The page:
Deep in a recent Associated Press article was a telling fact about the supposed big growth in union membership in 2008: Almost all the growth was among government employees, not among private-sector workers.
While unionization of government workers rose from about 36 percent to roughly 37 percent, private-sector unionization was up an insignificant one-tenth of 1 percent: from 7.5 percent in 2007 to 7.6 percent in 2008.
That is an interesting distinction for two reasons. First, government workers providing taxpayer-funded services ought not to be unionized in the first place. And second, the private sector - which represents the overwhelming majority of workers - simply is not rushing to unions.
It's easy to see why. Americans have watched with disgust as a union representing workers at Detroit's Big Three automakers repeatedly rejected concessions in their unsustainable contracts. That jeopardized the companies' solvency, and Chrysler and General Motors ultimately had to be rescued by taxpayers with federal bailout money.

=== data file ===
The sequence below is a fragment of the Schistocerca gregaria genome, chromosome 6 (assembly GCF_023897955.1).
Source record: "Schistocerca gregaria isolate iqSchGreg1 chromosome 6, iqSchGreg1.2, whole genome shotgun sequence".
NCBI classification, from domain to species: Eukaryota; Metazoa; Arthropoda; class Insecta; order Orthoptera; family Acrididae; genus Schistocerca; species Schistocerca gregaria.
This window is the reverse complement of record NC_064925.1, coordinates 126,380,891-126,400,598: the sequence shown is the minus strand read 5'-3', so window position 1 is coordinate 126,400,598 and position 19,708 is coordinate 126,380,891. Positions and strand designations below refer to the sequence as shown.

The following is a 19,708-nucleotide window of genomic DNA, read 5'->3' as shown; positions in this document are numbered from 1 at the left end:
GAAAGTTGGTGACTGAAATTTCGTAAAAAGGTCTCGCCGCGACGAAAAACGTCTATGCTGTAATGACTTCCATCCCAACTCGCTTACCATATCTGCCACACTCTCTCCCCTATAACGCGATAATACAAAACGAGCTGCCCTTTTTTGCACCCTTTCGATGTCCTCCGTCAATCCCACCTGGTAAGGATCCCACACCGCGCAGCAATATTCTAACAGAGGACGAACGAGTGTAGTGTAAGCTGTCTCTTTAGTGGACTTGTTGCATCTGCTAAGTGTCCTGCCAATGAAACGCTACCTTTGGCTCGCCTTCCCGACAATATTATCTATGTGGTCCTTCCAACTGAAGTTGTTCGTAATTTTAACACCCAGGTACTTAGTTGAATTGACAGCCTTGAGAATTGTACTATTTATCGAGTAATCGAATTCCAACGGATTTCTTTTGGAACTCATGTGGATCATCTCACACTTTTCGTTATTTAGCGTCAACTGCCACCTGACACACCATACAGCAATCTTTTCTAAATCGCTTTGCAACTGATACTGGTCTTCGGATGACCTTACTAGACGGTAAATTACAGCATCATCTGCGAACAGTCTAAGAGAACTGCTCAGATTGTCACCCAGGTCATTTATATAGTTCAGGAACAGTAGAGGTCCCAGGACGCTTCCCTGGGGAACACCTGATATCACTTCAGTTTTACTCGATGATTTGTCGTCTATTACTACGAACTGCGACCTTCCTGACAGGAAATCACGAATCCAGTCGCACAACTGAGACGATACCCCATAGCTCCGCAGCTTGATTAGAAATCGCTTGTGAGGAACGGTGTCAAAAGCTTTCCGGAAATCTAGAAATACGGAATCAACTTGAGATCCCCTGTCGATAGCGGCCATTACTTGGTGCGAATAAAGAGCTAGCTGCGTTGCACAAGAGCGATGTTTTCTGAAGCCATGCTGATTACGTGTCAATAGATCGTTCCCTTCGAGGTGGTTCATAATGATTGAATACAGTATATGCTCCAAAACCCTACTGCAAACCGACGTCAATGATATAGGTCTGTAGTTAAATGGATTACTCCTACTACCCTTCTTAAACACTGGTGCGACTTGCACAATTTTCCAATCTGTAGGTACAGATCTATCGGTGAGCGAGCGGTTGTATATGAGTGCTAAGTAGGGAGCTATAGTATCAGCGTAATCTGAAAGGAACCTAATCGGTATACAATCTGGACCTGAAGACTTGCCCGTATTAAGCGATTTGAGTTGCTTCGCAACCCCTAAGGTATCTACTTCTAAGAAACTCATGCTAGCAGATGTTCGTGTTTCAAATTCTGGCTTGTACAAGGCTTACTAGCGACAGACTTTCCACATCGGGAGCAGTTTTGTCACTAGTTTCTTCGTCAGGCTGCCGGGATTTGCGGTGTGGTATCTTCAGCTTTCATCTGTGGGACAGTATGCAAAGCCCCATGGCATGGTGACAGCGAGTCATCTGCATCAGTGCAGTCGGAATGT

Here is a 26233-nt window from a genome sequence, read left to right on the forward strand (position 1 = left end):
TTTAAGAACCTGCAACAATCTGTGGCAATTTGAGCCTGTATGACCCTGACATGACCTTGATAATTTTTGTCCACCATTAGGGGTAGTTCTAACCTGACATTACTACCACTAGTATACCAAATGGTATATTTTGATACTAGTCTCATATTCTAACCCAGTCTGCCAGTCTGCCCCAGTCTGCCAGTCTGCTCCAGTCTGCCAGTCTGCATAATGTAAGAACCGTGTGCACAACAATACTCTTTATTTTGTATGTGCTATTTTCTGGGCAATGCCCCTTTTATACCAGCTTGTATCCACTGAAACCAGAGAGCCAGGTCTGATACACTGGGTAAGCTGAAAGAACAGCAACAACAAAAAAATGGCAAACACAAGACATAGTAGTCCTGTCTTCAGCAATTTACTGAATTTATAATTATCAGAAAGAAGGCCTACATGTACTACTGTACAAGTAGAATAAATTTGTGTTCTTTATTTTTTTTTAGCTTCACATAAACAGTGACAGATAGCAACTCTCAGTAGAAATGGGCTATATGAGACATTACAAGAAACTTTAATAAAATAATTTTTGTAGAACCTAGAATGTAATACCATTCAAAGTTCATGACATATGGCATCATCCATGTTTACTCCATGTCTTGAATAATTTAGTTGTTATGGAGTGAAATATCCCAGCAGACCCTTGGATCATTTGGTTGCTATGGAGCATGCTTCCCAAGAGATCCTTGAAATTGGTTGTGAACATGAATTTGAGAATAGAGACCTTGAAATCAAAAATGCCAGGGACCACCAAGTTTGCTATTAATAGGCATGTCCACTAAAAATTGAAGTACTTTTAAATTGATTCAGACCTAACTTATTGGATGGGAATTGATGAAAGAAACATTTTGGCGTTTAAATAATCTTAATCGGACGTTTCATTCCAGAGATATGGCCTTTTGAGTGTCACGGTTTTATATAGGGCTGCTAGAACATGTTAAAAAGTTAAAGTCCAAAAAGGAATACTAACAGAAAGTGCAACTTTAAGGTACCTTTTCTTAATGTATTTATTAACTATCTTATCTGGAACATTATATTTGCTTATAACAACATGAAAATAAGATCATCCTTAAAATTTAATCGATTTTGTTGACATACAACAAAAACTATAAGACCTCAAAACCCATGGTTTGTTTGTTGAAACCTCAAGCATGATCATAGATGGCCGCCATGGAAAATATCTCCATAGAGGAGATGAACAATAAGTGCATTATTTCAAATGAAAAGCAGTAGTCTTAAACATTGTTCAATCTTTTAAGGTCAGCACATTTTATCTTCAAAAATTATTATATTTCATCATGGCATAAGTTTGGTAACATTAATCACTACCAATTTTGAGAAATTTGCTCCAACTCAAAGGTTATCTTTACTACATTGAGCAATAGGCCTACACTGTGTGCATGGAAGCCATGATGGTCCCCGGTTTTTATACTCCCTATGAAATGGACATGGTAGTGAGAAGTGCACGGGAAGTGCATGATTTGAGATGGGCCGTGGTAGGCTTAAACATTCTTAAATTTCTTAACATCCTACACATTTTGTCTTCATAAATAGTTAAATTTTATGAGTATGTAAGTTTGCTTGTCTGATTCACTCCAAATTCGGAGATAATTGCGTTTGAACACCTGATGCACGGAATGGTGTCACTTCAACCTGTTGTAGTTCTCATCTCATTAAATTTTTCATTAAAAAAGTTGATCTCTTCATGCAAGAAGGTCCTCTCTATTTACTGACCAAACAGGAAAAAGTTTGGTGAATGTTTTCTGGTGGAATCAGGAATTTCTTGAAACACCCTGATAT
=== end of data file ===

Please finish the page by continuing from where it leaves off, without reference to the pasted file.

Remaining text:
Americans have also seen teachers unions oppose charter schools, vouchers and other effective types of educational choice.
That stubbornness and obstructionism, especially in a weak economy, does not sit well with most people, and it helps explain why workers are not flocking to unions.
It's also a good reason why Congress should not pass a bill that would undermine employees' right to vote by secret ballot on whether to unionize their workplaces. The purposely misnamed "Employee Free Choice Act" would deny the free choice of secret ballots, and should be rejected.